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A little bit about me

The tough part about being a mathematical biologist is that the mathematicians think you've gone soft and the biologists think you've gone crazy.

I'm a mathematical biologist. I love developing novel mathematical tools motivated by biological problems, and I love using mathematics to interrogate the logical consequences of biological theories for insightful study design.

To me, the world is a fascinating jungle defined by species (categories of things) interacting, innovating, and evolving. In ecological systems, species compete for resources that arrive at unpredictable times and rates, innovating strategies and the population of newly innovated strategies evolves in a manner determined by competition. In economic systems, companies compete for revenues & investment capital, merge and acquire other companies & assets, innovate new products and business strategies, and expand to new markets. From ecological to economic systems, the living world is a jungle and I try to be its mathematical Tarzan, formally studying those core processes of competition, innovation, and evolution.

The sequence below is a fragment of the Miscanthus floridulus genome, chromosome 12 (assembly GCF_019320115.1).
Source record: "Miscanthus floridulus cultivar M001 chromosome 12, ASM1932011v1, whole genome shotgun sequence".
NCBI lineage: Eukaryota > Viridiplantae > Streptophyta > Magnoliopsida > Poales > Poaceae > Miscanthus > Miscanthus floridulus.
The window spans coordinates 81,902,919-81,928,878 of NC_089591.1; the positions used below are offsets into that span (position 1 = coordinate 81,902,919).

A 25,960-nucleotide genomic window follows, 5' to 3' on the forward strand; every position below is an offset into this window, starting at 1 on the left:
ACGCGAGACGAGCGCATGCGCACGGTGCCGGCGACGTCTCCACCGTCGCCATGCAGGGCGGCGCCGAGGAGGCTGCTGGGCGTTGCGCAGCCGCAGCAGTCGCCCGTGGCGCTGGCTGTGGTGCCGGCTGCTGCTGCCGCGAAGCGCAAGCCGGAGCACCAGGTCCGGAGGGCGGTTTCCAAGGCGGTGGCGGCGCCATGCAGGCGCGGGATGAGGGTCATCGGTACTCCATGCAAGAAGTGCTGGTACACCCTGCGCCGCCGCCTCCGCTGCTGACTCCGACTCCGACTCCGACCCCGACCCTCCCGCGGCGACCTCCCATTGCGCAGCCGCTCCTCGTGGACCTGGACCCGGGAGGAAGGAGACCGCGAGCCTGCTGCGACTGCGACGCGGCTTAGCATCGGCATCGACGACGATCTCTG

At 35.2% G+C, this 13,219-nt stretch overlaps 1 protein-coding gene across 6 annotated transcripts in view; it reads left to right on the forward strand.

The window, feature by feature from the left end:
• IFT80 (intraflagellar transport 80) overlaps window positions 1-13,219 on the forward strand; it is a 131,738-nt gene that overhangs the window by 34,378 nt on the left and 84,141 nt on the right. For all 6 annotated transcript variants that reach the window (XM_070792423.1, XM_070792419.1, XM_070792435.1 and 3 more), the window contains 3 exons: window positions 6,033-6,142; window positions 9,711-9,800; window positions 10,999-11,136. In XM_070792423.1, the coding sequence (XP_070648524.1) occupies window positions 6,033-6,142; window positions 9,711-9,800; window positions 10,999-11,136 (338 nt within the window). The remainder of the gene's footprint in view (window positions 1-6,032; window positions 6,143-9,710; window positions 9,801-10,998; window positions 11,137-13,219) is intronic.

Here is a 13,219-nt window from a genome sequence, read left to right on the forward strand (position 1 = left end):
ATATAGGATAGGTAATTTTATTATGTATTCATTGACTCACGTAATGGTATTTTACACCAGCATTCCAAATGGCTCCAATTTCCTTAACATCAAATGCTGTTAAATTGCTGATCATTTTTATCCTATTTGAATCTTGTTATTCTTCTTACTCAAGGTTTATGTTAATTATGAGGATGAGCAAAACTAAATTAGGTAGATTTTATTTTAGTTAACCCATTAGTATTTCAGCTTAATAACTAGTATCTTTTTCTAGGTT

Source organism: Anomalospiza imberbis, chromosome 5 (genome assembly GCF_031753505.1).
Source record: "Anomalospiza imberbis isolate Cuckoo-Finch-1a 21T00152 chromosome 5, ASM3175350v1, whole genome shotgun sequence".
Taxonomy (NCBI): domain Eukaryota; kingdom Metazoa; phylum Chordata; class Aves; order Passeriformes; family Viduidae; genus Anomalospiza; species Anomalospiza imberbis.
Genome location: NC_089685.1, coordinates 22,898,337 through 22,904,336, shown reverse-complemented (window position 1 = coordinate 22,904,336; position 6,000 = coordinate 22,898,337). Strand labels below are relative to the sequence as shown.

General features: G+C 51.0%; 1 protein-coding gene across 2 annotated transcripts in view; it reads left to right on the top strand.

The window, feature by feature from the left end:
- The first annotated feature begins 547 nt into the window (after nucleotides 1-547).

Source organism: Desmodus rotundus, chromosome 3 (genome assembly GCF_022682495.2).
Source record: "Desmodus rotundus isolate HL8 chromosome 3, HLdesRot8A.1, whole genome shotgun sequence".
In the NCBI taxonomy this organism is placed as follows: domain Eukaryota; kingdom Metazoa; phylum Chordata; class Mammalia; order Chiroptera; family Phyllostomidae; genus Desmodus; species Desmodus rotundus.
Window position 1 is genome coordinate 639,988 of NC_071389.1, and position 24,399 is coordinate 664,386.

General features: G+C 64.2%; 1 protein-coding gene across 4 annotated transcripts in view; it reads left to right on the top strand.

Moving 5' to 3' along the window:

I study the jungle by swinging from one vine to the next, studying mathematical principles of species interactions, innovation, and evolution. My work consequently spans many subfields of biology, sociology, economics & mathematics that operate by similar processes. I've published papers on epidemiology, community ecology, community assembly, evolution/co-evolution, stochastic processes, and analyses of financial markets. While I grew up a biologist, I'm growing deeply interested in human systems, such as financial markets and human memetic communities (the ideas floating around in our heads) as innovating and evolving systems similar (but not identical) to biological systems.

I also like to do outdoor sports, philosophize, sip whiskey by the fire, brainstorm cool business ideas (disruptive innovations in this jungle), play with dogs, and read great books.

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